Using a worked example, this tutorial explains how to write a Python program to generate a time series of NDVI from Sentinel-2. The aim is to impart a fundamental understanding of the process, so the program will be simple rather than scalable, fault tolerant or cost optimized.
Using Sentinel-2 imagery, we will generate an NDVI time series for a single point located in the Kolstad Lake Waterfowl Production Area, a small nature preserve in the middle of North America. The point is 45.5°N, 95.5°W. We will use the atmospherically corrected images available from the Sentinel-2 L2A collection.
Sentinel-2 L2A is 10m resolution, meaning a single image pixel represents a 10m x 10m square. A single image is large and the set of images needed to generate a time series will be tens or hundreds of times larger still. So one key challenge of deriving a time series will be minimizing the volume of data that needs to move over networks.
Sentinel-2 imagery is stored in Cloud Optimized Geotiff (COG) and available on AWS, Azure, GCP, and Copernicus. For this tutorial, we’ll use AWS, where the data is accessible from S3 buckets. Note that, in a production environment, you can leverage the “requester-pays” feature on Amazon allowing you to pay (a small) read-request fee to ensure you are not subjected to any rate-limits.
Three libraries will need to be imported. We’ll discuss each as it becomes necessary in the program:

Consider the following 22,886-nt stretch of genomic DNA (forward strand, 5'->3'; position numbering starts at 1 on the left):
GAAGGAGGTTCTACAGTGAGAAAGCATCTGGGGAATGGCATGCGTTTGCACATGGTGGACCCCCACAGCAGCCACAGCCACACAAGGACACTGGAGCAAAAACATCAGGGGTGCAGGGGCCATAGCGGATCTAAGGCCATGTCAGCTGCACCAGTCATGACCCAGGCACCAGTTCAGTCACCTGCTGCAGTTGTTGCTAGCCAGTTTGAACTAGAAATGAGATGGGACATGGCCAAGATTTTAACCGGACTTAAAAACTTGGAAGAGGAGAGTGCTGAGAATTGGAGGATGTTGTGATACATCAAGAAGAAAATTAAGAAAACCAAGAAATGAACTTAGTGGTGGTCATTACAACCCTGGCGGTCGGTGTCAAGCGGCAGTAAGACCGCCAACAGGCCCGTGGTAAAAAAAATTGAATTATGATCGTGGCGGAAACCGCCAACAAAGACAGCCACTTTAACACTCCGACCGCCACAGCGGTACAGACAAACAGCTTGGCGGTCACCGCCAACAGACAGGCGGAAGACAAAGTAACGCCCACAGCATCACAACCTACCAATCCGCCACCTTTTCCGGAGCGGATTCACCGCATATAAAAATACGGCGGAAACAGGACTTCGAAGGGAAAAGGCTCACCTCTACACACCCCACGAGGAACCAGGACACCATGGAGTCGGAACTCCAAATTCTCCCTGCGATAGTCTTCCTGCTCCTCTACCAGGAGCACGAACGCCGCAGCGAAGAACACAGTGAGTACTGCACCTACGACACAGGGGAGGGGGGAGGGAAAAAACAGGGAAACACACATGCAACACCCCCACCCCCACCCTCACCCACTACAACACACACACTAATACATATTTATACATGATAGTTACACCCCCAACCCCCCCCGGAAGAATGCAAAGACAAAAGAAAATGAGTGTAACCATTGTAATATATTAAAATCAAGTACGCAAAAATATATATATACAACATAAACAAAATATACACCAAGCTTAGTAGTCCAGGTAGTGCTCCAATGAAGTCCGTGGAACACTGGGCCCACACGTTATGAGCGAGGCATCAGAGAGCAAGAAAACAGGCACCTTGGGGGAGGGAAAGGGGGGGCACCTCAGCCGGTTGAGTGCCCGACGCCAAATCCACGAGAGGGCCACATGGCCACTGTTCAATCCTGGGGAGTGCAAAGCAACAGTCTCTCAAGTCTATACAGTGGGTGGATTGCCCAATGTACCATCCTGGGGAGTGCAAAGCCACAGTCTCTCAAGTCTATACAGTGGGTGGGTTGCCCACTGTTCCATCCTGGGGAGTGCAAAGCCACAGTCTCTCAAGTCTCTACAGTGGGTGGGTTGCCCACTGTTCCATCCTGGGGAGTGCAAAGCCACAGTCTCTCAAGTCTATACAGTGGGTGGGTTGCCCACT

To begin, we need to generate a list of all Sentinel-2 L2A images that contain our desired location. To do that we query a repository of L2A metadata stored on S3 and accessible via an API developed by Element 84, an AWS partner. The metadata will be in STAC (Spatiotemporal Asset Catalog) format, so we’ll use the PySTAC client to interface with the Element 84 end point:
Items is a collection of 1518 python dictionaries, each containing a myriad of metadata about a single Sentinel-2LA image. In fact, each dictionary is in the order of megabytes in size, so batch processing should be considered when querying numerous points. (Note: Items was length 1518 on 2023-05-27. It will be longer when you run this program today.)
From here we will begin processing, but note we will do so lazily; that means our actions will actually just be logged in the metadata for later processing. By deferring actual processing, we can ultimately do only those computations that affect the final output we want thus minimizing the computational and network loads.
The first thing we will do is transform the collection of STAC metadata into a three dimensional array. One dimension will be time (and will be of length 1518), the two other dimensions will be latitude and longitude. The elements will be the red and near-infrared (NIR) sensor readings.
The stackstac library is designed to do precisely this. You specify a region of interest in terms of latitude and longitude and the assets you wish to extract from the imagery (in our case, red and NIR sensor readings). Given these specifications and a collection of STAC metadata, then the stackstac.stack() function will return a lazy, three dimensional xarray.Dataset (time, lat,long) where each element is a tuple of “assets” from the imagery: